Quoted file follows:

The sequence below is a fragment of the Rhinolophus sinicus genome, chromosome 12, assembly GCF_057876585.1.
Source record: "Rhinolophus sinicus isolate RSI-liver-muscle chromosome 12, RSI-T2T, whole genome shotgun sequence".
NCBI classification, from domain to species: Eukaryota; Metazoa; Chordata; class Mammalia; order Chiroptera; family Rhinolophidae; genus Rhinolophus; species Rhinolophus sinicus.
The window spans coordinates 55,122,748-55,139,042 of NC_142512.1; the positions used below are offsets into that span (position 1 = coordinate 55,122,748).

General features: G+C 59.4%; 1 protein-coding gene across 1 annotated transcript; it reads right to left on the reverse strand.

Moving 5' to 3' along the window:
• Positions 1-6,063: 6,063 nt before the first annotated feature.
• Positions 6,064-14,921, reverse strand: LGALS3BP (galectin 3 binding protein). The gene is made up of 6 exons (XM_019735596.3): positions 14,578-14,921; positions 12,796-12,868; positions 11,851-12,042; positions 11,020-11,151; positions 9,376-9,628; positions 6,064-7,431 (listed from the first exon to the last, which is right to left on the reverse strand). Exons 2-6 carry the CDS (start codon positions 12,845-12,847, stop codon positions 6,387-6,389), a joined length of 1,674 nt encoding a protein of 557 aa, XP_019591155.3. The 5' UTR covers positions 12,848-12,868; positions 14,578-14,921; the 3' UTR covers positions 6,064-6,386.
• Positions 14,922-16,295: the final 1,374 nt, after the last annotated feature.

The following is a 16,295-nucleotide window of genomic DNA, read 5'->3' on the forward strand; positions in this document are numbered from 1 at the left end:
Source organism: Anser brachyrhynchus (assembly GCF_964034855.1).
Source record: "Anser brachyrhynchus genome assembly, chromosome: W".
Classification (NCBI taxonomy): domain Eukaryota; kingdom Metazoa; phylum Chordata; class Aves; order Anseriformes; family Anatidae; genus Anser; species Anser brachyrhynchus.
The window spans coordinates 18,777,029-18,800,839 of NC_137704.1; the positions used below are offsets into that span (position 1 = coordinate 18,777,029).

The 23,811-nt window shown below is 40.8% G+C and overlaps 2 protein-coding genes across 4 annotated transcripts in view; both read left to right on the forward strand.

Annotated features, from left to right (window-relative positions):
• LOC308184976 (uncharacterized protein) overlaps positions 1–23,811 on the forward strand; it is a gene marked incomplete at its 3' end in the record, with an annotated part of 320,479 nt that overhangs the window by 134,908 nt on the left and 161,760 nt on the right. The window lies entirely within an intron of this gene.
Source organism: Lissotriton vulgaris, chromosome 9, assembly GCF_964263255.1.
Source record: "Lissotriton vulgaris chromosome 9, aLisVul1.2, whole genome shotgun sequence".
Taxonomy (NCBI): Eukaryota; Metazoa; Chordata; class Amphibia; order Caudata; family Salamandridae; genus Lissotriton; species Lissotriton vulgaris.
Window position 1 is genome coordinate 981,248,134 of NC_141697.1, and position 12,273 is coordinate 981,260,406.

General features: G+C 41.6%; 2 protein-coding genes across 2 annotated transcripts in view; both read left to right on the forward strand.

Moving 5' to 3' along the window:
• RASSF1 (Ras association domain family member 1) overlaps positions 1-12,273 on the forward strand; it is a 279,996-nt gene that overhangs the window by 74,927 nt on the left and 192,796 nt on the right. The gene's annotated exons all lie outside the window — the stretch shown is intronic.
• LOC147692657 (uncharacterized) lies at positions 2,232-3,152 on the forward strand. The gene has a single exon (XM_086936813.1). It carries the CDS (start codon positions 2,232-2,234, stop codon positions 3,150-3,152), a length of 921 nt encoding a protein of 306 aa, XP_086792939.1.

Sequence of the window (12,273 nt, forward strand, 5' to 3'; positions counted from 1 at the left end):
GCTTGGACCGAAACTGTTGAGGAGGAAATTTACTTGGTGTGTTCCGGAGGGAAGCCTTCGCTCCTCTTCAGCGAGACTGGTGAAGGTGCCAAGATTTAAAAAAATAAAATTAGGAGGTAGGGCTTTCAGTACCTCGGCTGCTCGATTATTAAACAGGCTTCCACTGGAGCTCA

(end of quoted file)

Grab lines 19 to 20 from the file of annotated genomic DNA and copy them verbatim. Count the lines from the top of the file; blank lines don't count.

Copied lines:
Source record: "Lissotriton vulgaris chromosome 9, aLisVul1.2, whole genome shotgun sequence".
Taxonomy (NCBI): Eukaryota; Metazoa; Chordata; class Amphibia; order Caudata; family Salamandridae; genus Lissotriton; species Lissotriton vulgaris.